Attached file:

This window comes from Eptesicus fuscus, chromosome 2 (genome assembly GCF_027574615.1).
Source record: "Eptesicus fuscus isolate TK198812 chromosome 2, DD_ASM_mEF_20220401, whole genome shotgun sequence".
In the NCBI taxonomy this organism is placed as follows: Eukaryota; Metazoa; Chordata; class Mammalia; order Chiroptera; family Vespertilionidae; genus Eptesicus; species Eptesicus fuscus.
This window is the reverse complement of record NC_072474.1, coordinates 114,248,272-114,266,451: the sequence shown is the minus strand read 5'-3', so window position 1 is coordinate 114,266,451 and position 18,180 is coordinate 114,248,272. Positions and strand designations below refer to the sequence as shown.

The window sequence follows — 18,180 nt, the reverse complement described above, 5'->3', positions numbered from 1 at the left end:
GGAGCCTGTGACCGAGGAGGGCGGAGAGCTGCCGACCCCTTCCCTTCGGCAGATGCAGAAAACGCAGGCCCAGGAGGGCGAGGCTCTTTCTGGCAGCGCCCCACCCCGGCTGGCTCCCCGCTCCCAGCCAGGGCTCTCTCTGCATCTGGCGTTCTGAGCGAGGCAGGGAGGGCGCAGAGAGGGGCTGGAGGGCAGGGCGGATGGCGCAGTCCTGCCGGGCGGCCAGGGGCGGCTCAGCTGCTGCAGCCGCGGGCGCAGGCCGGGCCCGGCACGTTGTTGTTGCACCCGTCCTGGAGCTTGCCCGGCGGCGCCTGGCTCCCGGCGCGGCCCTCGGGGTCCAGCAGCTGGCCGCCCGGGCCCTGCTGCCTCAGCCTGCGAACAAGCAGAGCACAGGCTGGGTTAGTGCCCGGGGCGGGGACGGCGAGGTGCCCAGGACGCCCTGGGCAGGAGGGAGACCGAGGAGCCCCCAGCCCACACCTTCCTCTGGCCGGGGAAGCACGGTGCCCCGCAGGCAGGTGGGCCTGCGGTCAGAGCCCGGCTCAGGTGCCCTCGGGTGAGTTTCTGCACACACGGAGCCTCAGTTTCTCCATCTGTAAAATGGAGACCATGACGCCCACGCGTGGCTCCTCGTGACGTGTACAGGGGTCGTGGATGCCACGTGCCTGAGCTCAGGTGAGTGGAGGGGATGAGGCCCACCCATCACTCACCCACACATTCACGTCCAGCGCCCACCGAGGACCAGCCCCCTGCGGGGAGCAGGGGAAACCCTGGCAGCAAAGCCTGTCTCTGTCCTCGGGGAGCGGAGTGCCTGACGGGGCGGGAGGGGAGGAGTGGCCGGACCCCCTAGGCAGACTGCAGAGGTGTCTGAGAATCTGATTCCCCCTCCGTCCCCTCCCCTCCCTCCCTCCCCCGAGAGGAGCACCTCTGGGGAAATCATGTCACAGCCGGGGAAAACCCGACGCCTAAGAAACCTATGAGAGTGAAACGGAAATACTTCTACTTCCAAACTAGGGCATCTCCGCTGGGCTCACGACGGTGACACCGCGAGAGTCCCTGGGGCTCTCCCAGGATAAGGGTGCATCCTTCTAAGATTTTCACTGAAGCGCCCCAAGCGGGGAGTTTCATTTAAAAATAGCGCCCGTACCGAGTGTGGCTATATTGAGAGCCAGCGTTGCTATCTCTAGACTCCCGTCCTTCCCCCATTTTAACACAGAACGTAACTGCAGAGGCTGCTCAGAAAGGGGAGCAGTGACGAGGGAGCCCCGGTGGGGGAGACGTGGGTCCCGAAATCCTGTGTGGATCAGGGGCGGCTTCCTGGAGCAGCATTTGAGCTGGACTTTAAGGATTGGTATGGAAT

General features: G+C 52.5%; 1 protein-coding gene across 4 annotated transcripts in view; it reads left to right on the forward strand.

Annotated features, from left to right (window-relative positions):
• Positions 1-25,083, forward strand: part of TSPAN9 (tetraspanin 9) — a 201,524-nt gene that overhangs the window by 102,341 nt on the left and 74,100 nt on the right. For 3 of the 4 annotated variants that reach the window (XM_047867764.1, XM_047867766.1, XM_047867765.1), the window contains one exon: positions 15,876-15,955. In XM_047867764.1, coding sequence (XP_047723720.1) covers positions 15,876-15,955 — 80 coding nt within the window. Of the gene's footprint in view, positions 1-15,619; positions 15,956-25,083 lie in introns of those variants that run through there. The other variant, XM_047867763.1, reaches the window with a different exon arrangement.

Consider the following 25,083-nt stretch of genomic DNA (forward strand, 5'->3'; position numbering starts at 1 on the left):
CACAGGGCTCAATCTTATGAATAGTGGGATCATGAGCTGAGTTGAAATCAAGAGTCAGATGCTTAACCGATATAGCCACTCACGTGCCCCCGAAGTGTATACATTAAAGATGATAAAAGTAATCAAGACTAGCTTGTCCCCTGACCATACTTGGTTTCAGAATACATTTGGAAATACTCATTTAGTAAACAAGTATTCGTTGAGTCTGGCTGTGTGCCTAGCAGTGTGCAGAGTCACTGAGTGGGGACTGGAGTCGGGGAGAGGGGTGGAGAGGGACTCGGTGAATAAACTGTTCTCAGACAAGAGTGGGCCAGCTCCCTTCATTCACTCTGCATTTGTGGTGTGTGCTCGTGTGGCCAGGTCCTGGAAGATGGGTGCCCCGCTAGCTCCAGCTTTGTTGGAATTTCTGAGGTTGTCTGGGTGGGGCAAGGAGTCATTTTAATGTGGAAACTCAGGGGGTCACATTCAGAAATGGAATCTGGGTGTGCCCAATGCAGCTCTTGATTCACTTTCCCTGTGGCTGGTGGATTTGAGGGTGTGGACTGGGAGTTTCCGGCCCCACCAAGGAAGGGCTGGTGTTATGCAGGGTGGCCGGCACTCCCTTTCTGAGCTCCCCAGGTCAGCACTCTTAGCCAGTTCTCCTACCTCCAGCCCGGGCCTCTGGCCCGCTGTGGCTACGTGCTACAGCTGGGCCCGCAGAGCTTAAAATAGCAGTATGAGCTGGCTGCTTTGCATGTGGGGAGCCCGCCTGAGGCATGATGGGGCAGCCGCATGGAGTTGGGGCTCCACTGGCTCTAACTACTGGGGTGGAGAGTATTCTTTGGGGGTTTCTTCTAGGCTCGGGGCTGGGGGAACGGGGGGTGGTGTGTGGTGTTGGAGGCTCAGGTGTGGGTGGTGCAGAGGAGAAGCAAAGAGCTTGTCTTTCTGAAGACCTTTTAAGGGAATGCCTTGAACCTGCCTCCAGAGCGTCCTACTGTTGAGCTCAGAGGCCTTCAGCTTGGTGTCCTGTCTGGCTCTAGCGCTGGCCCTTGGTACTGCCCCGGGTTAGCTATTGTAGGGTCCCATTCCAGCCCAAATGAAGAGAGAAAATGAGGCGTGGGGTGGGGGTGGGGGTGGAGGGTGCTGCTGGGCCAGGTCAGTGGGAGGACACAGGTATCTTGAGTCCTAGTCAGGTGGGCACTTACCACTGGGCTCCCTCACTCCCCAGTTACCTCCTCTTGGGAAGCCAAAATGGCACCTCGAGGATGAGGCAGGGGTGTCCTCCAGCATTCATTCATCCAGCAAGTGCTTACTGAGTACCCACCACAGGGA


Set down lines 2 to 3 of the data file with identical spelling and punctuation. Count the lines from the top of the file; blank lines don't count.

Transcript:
Source record: "Eptesicus fuscus isolate TK198812 chromosome 2, DD_ASM_mEF_20220401, whole genome shotgun sequence".
In the NCBI taxonomy this organism is placed as follows: Eukaryota; Metazoa; Chordata; class Mammalia; order Chiroptera; family Vespertilionidae; genus Eptesicus; species Eptesicus fuscus.